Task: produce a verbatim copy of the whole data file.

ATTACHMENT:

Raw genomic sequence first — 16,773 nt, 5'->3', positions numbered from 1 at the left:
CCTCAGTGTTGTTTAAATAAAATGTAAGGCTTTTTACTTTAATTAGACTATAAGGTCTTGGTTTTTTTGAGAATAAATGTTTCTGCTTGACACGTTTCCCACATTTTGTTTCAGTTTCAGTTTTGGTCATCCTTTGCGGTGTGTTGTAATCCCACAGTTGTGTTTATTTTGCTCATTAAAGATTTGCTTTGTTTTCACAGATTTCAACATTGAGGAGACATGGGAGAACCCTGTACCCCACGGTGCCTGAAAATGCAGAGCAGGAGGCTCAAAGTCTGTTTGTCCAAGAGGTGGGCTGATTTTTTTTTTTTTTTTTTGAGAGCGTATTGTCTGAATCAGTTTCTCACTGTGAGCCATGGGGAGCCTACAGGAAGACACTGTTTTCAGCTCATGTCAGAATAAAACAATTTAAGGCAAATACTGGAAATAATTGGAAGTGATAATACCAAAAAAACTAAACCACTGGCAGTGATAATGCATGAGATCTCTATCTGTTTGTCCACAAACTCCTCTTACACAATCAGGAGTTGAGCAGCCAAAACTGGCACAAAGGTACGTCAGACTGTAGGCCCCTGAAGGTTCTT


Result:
Raw genomic sequence first — 16,773 nt, 5'->3', positions numbered from 1 at the left:
CCTCAGTGTTGTTTAAATAAAATGTAAGGCTTTTTACTTTAATTAGACTATAAGGTCTTGGTTTTTTTGAGAATAAATGTTTCTGCTTGACACGTTTCCCACATTTTGTTTCAGTTTCAGTTTTGGTCATCCTTTGCGGTGTGTTGTAATCCCACAGTTGTGTTTATTTTGCTCATTAAAGATTTGCTTTGTTTTCACAGATTTCAACATTGAGGAGACATGGGAGAACCCTGTACCCCACGGTGCCTGAAAATGCAGAGCAGGAGGCTCAAAGTCTGTTTGTCCAAGAGGTGGGCTGATTTTTTTTTTTTTTTTTTGAGAGCGTATTGTCTGAATCAGTTTCTCACTGTGAGCCATGGGGAGCCTACAGGAAGACACTGTTTTCAGCTCATGTCAGAATAAAACAATTTAAGGCAAATACTGGAAATAATTGGAAGTGATAATACCAAAAAAACTAAACCACTGGCAGTGATAATGCATGAGATCTCTATCTGTTTGTCCACAAACTCCTCTTACACAATCAGGAGTTGAGCAGCCAAAACTGGCACAAAGGTACGTCAGACTGTAGGCCCCTGAAGGTTCTT